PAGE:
Album Review: Lorna Shore – “…And I Return To Nothingness” 8 (Deathcore)

Written by Zax

  • Lorna Shore …And I Return To Nothingness
  • Blackened Deathcore from the United States
  • Released on August 13th via Century Media Records
  • 8/10

Man, my history with this band is dicey to say the least. I never thought their first vocalist Tom Barber was a good fit for them (despite him being directly responsible for the only good Chelsea Grin record) and I always found the instrumentals to be decent enough but fairly rudimentary. In 2018, Tom Barber left Lorna Shore and was replaced by CJ McCreery. I was previously a fan of CJ’s, so you’d think this could be where things turn around for them, right? Wrong. Literal weeks before the release of their album Immortal in early 2020, it was revealed that CJ was a scumbag predator. He was immediately kicked from the band, but myself and many others boycotted the record to avoid giving CJ proceeds. It was undoubtedly rough for the rest of the band, seeing all of their hard work soiled by some disgusting chode.

Now, Fast forward to 2021 and they’ve recruited the help of A Wake In Providence vocalist Will Ramos. I don’t know if you guys are familiar with A Wake In Providence, but they put out one of the best deathcore records of the last decade. My interest was piqued to say the least, and now that I’ve heard the new EP, I’m delighted to say that they actually hit it out of the park!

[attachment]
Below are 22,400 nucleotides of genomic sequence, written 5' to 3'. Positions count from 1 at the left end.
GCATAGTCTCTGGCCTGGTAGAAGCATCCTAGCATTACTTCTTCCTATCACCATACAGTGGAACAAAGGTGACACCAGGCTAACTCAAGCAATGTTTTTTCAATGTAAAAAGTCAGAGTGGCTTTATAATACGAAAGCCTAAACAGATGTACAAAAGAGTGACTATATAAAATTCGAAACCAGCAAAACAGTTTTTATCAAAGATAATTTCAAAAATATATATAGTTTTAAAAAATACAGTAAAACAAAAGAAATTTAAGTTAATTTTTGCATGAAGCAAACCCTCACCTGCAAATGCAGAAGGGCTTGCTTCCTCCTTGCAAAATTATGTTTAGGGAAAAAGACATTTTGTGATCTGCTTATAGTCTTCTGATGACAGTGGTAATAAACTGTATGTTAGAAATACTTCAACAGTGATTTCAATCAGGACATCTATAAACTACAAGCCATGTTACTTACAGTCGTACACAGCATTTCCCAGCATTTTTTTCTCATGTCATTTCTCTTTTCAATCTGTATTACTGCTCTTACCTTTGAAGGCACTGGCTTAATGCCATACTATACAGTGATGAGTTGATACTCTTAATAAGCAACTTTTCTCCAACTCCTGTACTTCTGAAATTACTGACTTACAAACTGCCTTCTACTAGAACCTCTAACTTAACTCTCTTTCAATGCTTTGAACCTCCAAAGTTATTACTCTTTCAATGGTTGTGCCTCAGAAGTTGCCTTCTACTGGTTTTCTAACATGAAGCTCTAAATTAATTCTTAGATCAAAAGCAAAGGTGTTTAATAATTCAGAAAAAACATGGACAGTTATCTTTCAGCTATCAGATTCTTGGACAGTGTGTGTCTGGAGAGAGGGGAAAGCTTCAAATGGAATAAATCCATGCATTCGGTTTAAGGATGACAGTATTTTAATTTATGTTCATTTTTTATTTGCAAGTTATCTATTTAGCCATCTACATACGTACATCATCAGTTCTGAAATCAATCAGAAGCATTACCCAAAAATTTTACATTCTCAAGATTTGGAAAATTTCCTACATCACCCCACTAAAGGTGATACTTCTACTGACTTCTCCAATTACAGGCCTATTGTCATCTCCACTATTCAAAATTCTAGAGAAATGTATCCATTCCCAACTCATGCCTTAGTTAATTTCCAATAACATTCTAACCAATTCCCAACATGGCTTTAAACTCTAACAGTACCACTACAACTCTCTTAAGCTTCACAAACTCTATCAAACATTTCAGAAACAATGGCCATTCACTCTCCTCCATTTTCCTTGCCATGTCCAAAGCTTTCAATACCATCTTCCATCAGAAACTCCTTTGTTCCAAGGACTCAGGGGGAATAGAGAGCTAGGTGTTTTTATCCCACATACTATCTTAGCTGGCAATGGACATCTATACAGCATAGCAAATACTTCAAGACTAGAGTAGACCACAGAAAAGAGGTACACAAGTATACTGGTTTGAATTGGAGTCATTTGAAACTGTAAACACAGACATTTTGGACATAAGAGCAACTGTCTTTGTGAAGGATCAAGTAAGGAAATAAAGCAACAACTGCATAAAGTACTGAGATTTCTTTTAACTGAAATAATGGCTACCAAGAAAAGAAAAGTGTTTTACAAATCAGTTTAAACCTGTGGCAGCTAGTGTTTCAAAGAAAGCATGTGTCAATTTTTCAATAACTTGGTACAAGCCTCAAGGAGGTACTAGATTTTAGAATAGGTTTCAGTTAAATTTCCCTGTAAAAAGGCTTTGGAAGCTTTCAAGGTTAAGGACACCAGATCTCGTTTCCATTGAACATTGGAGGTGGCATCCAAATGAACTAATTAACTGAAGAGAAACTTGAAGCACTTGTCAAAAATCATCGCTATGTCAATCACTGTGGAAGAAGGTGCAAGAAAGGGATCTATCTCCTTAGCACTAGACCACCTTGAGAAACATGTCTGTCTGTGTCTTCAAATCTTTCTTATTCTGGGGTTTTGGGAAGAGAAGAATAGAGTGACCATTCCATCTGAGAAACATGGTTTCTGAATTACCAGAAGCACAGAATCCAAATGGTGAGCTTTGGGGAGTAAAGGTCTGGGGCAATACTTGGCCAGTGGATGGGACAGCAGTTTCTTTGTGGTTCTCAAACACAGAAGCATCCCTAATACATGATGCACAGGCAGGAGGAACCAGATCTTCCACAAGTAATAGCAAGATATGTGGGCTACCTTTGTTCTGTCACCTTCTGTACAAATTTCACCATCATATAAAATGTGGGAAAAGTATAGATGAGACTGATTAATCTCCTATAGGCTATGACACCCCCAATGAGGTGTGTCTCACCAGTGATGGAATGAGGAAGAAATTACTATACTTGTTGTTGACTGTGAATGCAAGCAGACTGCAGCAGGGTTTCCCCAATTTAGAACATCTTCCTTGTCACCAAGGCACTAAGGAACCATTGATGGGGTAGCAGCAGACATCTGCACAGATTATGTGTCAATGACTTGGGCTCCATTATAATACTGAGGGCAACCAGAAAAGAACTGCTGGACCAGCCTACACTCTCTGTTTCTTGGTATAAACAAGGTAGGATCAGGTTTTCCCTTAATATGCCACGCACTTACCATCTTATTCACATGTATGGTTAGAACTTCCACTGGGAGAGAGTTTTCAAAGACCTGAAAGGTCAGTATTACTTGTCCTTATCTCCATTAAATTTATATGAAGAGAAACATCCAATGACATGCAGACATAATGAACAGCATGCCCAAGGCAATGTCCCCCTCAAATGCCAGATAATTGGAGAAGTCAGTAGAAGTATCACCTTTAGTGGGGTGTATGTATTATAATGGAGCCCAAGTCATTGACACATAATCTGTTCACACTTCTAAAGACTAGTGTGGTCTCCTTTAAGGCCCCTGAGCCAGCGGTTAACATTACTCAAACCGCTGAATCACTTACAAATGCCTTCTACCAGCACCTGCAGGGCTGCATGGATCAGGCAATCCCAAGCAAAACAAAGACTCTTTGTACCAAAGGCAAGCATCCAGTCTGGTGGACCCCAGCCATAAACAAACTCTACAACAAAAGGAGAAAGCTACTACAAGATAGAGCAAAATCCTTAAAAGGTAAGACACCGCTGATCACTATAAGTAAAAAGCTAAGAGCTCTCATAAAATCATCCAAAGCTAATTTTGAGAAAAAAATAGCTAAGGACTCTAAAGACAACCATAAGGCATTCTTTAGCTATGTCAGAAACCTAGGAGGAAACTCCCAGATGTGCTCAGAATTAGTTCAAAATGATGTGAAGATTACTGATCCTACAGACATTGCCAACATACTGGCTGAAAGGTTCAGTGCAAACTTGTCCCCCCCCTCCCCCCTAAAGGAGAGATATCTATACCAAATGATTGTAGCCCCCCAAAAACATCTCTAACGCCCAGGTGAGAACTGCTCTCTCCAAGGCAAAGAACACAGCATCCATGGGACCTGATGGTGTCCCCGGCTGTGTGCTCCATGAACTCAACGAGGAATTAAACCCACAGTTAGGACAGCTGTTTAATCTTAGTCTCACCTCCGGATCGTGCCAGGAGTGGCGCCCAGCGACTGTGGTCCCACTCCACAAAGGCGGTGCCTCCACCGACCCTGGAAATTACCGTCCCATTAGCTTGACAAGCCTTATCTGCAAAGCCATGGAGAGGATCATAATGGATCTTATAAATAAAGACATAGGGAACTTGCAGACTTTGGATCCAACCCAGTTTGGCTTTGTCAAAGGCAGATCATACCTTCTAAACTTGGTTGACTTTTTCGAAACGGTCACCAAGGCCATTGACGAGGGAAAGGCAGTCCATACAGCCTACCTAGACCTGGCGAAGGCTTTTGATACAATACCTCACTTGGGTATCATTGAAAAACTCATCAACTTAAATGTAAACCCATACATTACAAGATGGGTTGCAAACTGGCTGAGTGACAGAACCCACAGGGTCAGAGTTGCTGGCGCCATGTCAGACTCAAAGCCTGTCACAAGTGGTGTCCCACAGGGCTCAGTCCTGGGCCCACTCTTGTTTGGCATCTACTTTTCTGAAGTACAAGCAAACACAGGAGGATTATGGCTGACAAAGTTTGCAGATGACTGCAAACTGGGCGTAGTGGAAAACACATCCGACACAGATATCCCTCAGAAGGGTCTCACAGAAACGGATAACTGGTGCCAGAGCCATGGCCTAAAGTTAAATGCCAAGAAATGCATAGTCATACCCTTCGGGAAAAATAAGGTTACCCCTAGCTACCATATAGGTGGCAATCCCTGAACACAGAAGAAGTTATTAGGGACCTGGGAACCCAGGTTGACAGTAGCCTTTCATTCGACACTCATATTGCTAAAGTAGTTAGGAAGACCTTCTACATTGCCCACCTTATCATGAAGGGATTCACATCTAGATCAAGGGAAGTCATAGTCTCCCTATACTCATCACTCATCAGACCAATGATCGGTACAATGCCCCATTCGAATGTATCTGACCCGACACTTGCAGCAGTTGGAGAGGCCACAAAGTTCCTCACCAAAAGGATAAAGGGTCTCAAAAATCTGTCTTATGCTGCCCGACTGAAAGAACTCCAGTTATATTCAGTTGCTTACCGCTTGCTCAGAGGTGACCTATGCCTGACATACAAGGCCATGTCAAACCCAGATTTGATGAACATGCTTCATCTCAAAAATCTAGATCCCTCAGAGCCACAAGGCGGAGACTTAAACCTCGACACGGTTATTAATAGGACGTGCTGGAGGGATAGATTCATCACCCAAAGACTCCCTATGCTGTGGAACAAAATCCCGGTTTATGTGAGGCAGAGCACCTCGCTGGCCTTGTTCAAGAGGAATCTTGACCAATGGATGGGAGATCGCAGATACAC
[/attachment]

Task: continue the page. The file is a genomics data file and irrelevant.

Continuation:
Blackened deathcore seems to be a bit of a contentious subgenre, with a lot of folks suggesting that most of it doesn’t lean far enough into actual black metal sensibilities. This EP is blackened in the sense that the production is a bit more gritty, the songs are more expansive, and there’s plenty of haunting symphonics filling out the tracks. The riffs fall into some icy atmospheric territory as well. Make of that what you will, but it definitely does the trick for me.

This is still unmistakably a deathcore project though, the breakdowns are completely monstrous. I mean they shake the fucking walls bro. On top of that, Will Ramos is a downright beastly vocalist. His high screams are brain-blasting and his gutturals are sickening. His performance was really something to behold. The percussion also hits very hard here.

The haunting choral vocals create a truly chilling atmosphere that lends the EP a very distinctive sound. There are parts where I think the symphonics could be mixed a bit better, but it’s a minor nit-pick.

This is a very short EP, but it gives me a lot of hope for the band’s future. I’m glad they’ve seemingly finally pulled things together, and I hope they continue to see the success this EP is bringing them.

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